“A MYSTERY IN THE MAKING”
PIECEMAKERS GUILD 2013/2014 MYSTERY QUILT
A mystery quilt in 5-6 installments
(6 if you do the larger quilt)
Finished small Quilt 57” sq. with borders
Small quilt without borders 45 ½” sq.
Larger quilt, 64 ½” sq. without borders)
Thank you for participating in this mystery. I hope it will be fun, easy, and educational. Beginners with intermediate abilities (knowing how to use the machine and 1/4 inch abilities.) should be comfortable working on it. Newbie’s to the world of quilting may need a little help. If you understand how to sew a quarter inch, and a scant quarter inch you should do fine.
If you have just found this clue and need the introduction to this mystery you can find it here:
CLUE # ONE FOR
“ A MYSTERY IN THE MAKING”
The mystery will be composed of Units.
The construction techniques will be listed with each step. Each clue in the making of this quilt is not stressful. Even if you are a slow quilter this clue should not take more than 3 hours of your time to construct.
CONSTRUCTING A SQUARE IN A SQUARE
(Also half square triangles)
From Focus fabric “A” cut:
(3) 9.5” X WOF strips; cut into (9) 9.5” squares. If you have a lot of fabric you can fussy cut these. Just make sure you have enough left for the rest of the cuts.
(6) 5” x WOF strips for the outer border, Label and set aside. (If you are unsure you will like the suggested border do not cut these at this time.)
(2) 5” X WOF strips: cut into (12) 5” Sq., label “Clue 2 & 4”, set aside
From Fabric “B” cut:
(5) 5” X WOF strips; cut into (36) 5” squares
CONSTRUCTION CLUE #1
1. On the back of the (36) 5” Sq. Fabric “B”, draw a line diagonally, corner to corner, with pencil (don’t use pen or marker it may bleed through to the front). If your fabric is very dark use a light colored pencil.
The diagonal distance is 7 inches. It’s important to stitch in a straight line across the diagonal. I don’t recommend skipping the marking of the line and eyeing it.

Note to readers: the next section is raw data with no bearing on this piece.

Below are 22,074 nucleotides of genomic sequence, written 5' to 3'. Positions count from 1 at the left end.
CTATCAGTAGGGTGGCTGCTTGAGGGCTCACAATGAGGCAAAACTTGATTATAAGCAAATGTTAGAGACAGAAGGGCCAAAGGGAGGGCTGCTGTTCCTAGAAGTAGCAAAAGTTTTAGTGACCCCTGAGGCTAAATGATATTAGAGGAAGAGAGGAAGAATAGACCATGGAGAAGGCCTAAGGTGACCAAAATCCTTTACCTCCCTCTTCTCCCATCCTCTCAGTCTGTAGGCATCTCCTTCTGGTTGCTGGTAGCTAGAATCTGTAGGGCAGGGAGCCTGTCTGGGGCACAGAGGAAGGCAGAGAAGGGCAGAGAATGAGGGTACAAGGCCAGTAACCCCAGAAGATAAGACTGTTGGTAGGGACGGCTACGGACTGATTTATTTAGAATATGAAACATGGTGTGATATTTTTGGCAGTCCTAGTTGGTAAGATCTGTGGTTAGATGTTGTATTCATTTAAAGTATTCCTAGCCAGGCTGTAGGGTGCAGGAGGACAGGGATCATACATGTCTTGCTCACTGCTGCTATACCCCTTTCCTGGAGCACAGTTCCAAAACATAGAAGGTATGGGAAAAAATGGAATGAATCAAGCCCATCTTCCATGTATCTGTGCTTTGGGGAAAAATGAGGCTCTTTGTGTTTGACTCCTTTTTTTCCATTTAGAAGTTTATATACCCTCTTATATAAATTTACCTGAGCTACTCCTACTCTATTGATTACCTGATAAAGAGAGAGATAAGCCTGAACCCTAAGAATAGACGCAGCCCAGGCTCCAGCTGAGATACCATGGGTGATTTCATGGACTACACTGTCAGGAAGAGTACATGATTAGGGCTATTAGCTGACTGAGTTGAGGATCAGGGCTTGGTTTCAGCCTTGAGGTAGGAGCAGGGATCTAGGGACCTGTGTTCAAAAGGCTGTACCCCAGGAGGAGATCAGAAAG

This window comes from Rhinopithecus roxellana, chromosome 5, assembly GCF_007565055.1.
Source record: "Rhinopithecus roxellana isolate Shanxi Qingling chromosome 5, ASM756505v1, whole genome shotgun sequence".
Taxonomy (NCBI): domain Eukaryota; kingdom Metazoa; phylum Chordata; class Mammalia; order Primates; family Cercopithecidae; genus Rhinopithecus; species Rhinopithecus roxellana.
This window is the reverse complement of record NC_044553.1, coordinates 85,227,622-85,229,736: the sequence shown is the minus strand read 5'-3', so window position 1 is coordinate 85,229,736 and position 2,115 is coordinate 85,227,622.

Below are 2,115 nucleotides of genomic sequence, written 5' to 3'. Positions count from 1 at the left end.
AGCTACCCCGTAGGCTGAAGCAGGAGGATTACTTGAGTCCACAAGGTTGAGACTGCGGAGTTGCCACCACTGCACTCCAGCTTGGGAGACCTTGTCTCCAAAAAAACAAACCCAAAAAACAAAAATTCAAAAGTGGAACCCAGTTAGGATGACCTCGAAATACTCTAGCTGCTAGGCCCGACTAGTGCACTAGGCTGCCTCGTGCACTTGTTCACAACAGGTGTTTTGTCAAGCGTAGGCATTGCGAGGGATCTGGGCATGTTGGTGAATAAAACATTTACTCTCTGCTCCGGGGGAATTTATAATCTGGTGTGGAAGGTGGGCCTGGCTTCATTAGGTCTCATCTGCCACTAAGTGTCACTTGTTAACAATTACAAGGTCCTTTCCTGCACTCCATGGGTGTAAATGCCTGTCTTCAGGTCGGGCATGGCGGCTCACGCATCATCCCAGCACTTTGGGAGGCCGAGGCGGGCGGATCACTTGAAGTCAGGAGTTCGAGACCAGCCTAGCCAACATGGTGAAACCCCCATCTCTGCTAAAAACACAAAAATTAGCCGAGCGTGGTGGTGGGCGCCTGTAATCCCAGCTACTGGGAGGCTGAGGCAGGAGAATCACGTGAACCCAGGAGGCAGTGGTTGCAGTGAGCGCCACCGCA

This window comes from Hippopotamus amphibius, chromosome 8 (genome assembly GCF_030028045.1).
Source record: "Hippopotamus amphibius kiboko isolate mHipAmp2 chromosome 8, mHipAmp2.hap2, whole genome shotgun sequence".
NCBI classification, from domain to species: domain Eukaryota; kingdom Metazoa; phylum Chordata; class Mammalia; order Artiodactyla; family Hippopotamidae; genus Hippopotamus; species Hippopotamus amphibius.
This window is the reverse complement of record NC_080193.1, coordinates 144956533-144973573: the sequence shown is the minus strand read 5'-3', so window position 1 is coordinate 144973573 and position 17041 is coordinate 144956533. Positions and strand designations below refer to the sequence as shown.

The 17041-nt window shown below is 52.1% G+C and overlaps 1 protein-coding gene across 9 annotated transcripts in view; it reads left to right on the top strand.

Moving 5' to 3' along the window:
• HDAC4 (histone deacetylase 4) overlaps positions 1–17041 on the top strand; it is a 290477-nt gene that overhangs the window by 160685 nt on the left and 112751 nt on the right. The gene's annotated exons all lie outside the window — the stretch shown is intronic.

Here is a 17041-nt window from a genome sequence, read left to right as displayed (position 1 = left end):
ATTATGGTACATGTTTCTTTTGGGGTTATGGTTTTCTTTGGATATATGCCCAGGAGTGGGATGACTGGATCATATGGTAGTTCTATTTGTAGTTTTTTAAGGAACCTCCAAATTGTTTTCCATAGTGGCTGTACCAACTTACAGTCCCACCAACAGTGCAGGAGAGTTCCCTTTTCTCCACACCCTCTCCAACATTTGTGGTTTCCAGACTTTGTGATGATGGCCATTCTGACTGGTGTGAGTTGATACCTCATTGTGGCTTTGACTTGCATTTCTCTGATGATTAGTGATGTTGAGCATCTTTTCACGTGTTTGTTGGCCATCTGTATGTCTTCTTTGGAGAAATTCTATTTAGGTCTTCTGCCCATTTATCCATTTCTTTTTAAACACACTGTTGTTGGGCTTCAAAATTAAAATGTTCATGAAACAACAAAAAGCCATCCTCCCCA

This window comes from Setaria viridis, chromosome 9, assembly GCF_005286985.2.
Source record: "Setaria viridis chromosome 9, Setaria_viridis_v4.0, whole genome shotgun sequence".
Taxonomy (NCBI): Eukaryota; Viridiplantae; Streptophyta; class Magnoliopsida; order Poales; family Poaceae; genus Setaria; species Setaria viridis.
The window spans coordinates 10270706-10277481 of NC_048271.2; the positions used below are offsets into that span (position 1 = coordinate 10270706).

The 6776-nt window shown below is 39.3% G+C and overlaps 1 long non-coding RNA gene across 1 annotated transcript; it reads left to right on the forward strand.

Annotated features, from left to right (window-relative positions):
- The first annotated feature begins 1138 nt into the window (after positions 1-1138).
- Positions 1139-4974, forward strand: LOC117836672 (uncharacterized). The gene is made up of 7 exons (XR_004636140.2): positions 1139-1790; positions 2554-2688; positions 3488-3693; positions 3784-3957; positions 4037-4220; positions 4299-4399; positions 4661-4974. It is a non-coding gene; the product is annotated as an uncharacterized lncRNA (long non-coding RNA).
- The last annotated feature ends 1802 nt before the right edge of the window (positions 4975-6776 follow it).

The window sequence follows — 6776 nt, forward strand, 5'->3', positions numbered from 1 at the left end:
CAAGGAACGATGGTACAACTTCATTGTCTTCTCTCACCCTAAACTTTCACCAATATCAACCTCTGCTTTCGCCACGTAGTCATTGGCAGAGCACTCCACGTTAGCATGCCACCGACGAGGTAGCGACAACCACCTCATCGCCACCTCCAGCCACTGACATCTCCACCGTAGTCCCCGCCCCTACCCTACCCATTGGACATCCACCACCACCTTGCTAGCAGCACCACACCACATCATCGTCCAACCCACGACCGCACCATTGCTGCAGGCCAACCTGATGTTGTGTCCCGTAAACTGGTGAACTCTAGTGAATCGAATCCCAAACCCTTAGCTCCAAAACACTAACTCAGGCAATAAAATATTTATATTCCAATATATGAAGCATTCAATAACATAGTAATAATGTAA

Fine grit sand paper glued on cardboard makes a great board to use in the marking fabric. It keeps the fabric from stretching and slipping.
2. Use a 9.5“sq of Fabric “A”; place a marked 5” Sq of Fabric “B” in the upper left corner, Right sides together. Stitch on the seam side of the Diagonal line, a scant enth off the line. Repeat this on all 9 squares.
HINT: When stitching an enth off the line I use the inside edge of the toe of my presser foot as a guide to run along the drawn line. It places my needle one stitch width away from the line. Check your foot and see what helps you eye it.
BONUS, HALF-SQUARE TRIANGLES:
If you have elected to make the bonus unit and have not done Step three, you proceed with this step.
Stitch 1/2” away from your previously stitched seam: then press the triangle back to the “point” of the larger square. Pressing back to the corner is very important to do before you trim between the two seam lines. Stitching ½” away results in a bonus ½ Square triangle. Be careful when you trim the half square triangle off that you don't cut your triangle off the front of your unit.
Press your HALF SQUARE TRIANGLE open to the dark fabric. Voila, a bonus unit to use in another project, Fabric rescued before it be comes trash.
4. Repeat Steps 2 & 3 for the other three corners. Begin with the opposite corner, diagonally across from the corner you just completed.
NOTE: You complete opposite corners, instead of going clockwise around the square, if there is a reason I don’t know it (I know there probably is a construction reason). I do it because it looks better in the finished unit.
When finished with all four corners you will have (9) 9.5” Square in a Square Blocks, place these in a plastic bag and label “Clue One”.
As you can see by this finished unit, fussy cutting is an option.
Need further clarification on construction of a "Square in a Square", here is a tutorial:
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